Zizek in NYC

September 16, 2009

Zizek is going to be at the Brecht Forum in October.  I saw him talk there a couple of years ago before the release of In Defense of Lost Causes, around the same time that we were finishing our reading of The Parallax View.

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I just read the Apollon paper that I suggested for our next meeting.

One of the things that I found interesting in the case history he describes is that a major turning point in the analysis included the analysand taking control of their therapy, becoming more involved in making change happen. This in part took the form of gaining ‘knowledge’ about the deadlocks of their ‘enjoyment’ (i.e. “jouissance“). For me this resonates with Hegel’s comments on the relation of the rational to feeling in the preface to The Philosophy of Right: one should not make assertions based solely on one’s feelings as if they had some special purchase on truth. Hegel holds that it possible, however, for feelings to become rational. Zizek makes a comment about the ‘moral development’ of feelings that I think illustrates this logic: the instantaneous feelings of revolt and rage that come to many of us when hearing of rape are not ‘natural’ but a modern development that need be defended. The resonance that I see here is the dialectical reversal of feeling and rational knowledge: they are not opposed, but one half of the dialectic dominates in the final ‘sublated’ relationship: rational conclusions should not be made from feelings, but feelings can be made rational. The resonance becomes clearer when considering Lacan’s assertion in Seminar XX (On Feminine Sexuality) that knowledge, too, is a form of jouissance. At the end of analysis, then, it is not that enjoyment goes away, but that it takes on a new form – one that is separated from the big Other.

Another point of interest in this paper is that Apollon seems to acknowledge the historical specificity of femininity: “This fact of the father, the phallic fact par excellence, is to a certain extent a problem for us in North America, as a required passage for feminine jouissance” (134). He acknowledges that certain things are particular to North America, but doesn’t do much to explain what these are. The problem is that it is unclear to what extent this is a problem. Is it a problem that need be changed, or merely one that need be taken into account? Further still, does this mean that the analysand need be made to fit this model just because it is in North America that we find ourselves? Apparently it does, as suggested in final words of the paper. Here Apollon rails against ‘conformist’ ego psychology, but ends on a telling note:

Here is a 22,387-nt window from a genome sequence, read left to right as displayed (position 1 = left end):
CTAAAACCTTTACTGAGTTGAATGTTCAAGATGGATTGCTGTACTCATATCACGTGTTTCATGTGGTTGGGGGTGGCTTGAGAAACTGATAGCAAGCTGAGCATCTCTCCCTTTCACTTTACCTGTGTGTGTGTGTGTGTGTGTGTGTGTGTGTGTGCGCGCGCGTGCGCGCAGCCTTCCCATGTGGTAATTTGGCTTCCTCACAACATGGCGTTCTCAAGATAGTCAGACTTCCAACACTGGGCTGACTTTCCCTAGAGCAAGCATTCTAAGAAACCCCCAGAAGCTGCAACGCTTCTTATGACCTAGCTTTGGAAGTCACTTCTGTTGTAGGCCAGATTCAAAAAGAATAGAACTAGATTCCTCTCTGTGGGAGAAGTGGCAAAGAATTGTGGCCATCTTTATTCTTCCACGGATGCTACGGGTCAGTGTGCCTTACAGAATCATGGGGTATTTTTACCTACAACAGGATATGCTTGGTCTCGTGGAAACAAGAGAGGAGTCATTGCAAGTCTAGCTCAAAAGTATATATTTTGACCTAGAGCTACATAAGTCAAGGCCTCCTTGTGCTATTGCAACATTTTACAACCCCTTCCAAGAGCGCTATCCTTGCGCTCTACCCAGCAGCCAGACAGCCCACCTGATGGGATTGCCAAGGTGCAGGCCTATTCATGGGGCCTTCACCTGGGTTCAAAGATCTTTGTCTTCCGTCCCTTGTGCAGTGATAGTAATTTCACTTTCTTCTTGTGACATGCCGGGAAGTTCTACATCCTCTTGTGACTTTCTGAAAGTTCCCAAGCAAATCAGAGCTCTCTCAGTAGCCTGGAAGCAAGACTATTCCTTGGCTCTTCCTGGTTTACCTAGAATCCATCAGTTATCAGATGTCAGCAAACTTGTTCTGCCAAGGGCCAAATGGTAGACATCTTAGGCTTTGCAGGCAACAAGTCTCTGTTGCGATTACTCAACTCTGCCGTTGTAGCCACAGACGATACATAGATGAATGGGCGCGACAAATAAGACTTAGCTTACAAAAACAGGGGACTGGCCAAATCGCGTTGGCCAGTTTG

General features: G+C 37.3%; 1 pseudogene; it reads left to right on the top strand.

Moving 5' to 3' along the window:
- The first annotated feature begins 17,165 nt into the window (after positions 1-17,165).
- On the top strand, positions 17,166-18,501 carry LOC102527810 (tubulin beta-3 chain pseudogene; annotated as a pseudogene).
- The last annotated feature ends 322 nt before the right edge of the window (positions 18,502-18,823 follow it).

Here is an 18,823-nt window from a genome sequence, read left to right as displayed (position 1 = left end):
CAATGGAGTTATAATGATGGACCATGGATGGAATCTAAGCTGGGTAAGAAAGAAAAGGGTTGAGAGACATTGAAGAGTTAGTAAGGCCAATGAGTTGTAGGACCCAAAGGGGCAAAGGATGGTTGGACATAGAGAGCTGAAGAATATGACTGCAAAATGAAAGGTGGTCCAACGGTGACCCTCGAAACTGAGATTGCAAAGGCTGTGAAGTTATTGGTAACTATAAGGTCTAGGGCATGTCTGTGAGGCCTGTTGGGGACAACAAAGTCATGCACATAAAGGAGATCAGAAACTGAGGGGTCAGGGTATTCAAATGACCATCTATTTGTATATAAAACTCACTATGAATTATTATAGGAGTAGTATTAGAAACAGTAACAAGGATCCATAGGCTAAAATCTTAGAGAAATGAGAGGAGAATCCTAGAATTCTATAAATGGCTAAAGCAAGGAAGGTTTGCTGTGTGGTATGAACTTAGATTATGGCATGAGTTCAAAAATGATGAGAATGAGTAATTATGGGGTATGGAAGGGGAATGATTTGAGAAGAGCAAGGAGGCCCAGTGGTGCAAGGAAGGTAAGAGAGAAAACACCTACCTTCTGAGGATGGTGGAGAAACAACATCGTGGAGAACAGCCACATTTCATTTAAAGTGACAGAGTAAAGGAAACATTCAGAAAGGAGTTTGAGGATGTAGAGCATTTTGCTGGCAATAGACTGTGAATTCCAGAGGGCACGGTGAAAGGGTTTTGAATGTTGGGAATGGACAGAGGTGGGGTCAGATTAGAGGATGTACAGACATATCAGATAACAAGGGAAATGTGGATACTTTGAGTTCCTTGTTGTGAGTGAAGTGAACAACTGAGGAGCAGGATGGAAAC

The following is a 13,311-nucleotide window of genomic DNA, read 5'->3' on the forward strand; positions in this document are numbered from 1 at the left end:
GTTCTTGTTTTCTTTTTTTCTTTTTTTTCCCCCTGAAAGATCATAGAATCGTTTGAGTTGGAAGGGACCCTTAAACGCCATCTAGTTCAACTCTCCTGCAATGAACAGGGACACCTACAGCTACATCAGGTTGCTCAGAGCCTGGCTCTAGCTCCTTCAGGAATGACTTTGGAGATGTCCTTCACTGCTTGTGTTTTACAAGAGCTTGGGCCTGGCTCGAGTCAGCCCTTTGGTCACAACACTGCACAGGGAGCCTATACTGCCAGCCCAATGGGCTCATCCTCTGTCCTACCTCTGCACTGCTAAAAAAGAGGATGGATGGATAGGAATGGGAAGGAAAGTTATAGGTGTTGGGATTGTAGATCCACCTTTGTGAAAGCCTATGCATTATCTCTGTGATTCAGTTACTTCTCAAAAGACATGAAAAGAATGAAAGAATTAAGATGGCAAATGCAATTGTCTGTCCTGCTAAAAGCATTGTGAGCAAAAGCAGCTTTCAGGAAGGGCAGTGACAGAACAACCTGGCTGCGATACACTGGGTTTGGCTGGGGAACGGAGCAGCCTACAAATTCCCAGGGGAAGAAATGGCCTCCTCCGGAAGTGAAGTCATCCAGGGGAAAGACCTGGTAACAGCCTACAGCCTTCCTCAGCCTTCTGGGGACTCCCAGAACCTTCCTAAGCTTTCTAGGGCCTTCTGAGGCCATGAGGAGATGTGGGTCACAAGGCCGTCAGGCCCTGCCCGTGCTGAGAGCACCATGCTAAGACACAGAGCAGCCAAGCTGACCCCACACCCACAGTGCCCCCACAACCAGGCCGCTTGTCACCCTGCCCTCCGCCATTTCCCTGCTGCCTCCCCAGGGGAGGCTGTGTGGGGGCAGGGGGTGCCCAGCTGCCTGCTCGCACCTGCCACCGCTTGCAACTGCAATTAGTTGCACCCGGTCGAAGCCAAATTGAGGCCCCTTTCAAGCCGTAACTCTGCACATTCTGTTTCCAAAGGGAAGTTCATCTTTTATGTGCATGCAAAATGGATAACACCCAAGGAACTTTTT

In time, after the subject’s encounters with whatever is the anguishing knot of the real in the unconscious, the desire to be cured yields to the ethical requirement of a truth that is incommensurable with the knowledge of science or psychology.The false need of belonging within which the stakes of ego identifications justify themselves, disappears with the return and recognition of a desire bearing its own markers with no other regard for the demands of the Other than the symbolic limits of social or citizen coexistence (140).

Opposed to the sense of belonging (i.e. conformity) that Apollon sees ego-psychology aiming for, he suggests that the end of analysis produces a liberal subject (or at least Apollon makes it sound like it does), which is of course the dominant political framework of North America. Which is to say that the ends of analysis are political and in no way neutral, which will of course have effects on how the analyst directs the analysis and the self-direction of the analysand.

It also, of course, opens up the possibility of alternatives. Where the end of analysis is ‘knowledge’ and the death of the big Other, this need not simply imply Liberalism. It could well include political outcomes that include these two elements but go further than the liberal subject.

Reference: Willy Apollon. (2002) “From Symptom to Fantasy” in After Lacan: Clinical Practice and the Subject of the Unconscious by Apollon, Bergeron and Cantin. Hughs and Malone, eds. New York: State University of New York Press